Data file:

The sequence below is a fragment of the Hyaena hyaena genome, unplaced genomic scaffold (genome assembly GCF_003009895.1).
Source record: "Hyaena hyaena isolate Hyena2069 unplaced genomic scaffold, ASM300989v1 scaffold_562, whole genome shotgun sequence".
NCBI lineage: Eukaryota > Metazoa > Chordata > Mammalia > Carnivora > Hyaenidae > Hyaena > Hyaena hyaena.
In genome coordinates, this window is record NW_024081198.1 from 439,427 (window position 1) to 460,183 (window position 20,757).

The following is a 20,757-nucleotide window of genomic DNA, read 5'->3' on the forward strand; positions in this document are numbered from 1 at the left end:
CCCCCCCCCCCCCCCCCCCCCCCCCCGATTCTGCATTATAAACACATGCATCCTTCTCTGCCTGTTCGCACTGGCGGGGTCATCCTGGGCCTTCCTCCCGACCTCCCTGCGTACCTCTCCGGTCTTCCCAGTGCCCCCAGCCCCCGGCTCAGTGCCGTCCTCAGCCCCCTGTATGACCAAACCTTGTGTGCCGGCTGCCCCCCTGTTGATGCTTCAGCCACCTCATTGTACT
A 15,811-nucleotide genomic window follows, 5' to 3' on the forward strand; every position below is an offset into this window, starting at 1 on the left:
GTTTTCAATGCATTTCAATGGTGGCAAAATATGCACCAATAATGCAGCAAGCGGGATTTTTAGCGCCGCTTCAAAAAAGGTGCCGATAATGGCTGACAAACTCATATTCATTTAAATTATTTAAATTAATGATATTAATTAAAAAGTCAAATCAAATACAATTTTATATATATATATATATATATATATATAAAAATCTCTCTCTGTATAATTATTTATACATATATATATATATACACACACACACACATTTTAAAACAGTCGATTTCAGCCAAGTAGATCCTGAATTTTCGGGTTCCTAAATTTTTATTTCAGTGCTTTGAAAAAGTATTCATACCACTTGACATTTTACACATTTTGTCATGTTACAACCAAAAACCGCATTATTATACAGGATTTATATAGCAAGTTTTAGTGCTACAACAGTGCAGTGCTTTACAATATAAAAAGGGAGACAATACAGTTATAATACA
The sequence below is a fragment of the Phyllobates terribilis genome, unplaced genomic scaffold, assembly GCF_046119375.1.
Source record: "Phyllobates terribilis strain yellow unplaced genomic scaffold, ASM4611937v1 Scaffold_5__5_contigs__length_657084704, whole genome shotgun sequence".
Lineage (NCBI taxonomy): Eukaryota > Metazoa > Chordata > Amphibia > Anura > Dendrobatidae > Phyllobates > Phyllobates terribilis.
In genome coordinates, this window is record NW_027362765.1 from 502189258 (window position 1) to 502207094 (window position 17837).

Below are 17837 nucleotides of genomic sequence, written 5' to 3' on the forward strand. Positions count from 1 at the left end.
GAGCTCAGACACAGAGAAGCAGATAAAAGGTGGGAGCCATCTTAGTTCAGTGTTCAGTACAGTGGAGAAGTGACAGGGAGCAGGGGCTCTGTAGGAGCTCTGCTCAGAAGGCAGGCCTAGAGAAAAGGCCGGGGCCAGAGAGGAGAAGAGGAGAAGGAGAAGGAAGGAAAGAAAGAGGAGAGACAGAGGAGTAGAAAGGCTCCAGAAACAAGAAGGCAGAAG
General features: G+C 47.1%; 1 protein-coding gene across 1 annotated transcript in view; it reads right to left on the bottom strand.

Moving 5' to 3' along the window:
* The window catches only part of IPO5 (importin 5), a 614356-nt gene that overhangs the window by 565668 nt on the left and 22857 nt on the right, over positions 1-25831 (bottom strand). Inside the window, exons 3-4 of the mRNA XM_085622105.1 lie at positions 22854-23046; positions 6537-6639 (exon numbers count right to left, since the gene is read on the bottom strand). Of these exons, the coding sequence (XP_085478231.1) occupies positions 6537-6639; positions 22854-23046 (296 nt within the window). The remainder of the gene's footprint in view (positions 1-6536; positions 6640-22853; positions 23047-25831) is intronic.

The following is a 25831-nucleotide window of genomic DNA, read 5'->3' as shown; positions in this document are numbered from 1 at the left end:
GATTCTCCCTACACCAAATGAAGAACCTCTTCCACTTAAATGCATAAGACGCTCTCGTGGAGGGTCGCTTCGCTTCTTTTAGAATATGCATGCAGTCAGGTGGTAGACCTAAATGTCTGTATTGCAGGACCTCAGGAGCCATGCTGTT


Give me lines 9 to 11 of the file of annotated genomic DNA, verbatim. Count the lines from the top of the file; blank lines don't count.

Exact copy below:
The sequence below is a fragment of the Phyllobates terribilis genome, unplaced genomic scaffold, assembly GCF_046119375.1.
Source record: "Phyllobates terribilis strain yellow unplaced genomic scaffold, ASM4611937v1 Scaffold_5__5_contigs__length_657084704, whole genome shotgun sequence".
Lineage (NCBI taxonomy): Eukaryota > Metazoa > Chordata > Amphibia > Anura > Dendrobatidae > Phyllobates > Phyllobates terribilis.